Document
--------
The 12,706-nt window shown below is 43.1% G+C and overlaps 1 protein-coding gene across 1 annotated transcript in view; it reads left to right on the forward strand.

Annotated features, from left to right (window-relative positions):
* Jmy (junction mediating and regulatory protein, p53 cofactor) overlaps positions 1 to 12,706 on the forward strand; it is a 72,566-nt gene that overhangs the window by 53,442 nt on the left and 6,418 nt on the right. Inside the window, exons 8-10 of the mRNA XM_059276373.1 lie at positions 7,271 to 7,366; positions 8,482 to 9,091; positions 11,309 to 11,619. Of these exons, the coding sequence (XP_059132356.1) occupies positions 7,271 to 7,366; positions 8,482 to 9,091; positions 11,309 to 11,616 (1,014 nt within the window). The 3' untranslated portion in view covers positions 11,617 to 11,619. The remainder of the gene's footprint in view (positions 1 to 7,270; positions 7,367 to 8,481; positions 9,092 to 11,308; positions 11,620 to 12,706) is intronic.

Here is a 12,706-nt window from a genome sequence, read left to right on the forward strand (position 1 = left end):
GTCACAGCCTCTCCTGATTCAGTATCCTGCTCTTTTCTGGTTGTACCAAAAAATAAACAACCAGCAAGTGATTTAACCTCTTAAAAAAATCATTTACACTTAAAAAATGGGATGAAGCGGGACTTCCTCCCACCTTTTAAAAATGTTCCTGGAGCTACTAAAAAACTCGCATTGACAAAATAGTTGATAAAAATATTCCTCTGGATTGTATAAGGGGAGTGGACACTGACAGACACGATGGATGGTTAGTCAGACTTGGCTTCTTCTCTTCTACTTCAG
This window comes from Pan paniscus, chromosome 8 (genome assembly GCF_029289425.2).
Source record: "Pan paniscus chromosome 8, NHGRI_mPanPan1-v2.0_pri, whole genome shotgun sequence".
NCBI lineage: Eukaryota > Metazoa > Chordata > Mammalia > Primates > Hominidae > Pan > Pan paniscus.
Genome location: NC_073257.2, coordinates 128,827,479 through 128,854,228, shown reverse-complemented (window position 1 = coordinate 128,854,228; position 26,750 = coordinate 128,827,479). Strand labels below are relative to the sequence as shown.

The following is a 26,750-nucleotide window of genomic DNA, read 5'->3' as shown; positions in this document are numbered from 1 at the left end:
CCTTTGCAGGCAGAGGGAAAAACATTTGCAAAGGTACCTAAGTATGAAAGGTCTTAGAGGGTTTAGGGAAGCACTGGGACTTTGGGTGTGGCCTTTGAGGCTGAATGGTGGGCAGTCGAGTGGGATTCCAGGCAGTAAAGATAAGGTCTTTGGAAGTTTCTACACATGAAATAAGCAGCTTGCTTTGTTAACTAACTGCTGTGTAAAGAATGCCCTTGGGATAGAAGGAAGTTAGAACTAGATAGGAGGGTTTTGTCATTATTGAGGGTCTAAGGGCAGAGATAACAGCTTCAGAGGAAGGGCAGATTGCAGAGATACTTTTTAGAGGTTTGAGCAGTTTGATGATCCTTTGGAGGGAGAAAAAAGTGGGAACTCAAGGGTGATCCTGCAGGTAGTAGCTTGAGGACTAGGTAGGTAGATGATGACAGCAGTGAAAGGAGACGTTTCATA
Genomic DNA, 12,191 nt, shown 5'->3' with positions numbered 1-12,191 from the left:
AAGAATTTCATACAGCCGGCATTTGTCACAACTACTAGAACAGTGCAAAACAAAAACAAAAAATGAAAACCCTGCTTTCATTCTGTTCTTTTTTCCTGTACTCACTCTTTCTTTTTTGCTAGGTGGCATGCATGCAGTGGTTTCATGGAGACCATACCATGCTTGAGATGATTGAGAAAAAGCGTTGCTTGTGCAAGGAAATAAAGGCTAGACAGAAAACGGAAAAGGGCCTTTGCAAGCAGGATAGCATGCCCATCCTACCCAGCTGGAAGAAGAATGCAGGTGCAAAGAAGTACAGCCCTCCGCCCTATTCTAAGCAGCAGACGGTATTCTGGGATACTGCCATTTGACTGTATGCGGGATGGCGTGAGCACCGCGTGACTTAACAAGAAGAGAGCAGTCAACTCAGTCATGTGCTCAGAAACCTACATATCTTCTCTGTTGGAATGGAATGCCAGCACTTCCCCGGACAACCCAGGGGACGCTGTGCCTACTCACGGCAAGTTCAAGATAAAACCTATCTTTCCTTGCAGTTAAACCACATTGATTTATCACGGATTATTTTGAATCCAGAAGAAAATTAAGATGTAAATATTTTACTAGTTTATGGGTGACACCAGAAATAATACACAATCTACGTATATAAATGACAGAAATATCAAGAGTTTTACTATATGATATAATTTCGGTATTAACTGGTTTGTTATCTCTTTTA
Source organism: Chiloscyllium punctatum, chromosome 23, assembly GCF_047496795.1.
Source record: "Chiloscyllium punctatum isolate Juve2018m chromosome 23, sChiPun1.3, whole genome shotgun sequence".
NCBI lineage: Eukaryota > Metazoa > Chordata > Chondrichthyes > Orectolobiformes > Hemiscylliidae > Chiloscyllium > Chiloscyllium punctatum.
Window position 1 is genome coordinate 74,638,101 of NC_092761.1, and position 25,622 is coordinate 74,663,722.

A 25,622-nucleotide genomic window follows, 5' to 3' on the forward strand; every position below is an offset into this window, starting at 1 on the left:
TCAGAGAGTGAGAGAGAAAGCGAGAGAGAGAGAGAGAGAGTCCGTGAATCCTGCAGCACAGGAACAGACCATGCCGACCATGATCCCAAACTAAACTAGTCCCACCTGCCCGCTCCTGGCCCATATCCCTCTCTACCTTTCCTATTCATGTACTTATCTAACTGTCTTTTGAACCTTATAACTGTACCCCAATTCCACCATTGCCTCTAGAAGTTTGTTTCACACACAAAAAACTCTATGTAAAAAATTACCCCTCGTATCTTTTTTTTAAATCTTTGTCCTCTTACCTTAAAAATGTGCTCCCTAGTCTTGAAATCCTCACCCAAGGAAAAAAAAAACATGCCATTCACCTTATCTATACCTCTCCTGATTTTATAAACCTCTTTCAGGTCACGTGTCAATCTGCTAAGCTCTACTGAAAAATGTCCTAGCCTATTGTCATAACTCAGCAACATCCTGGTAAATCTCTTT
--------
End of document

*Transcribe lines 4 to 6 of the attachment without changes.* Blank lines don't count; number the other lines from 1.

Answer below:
Here is a 12,706-nt window from a genome sequence, read left to right on the forward strand (position 1 = left end):
GTCACAGCCTCTCCTGATTCAGTATCCTGCTCTTTTCTGGTTGTACCAAAAAATAAACAACCAGCAAGTGATTTAACCTCTTAAAAAAATCATTTACACTTAAAAAATGGGATGAAGCGGGACTTCCTCCCACCTTTTAAAAATGTTCCTGGAGCTACTAAAAAACTCGCATTGACAAAATAGTTGATAAAAATATTCCTCTGGATTGTATAAGGGGAGTGGACACTGACAGACACGATGGATGGTTAGTCAGACTTGGCTTCTTCTCTTCTACTTCAG
This window comes from Pan paniscus, chromosome 8 (genome assembly GCF_029289425.2).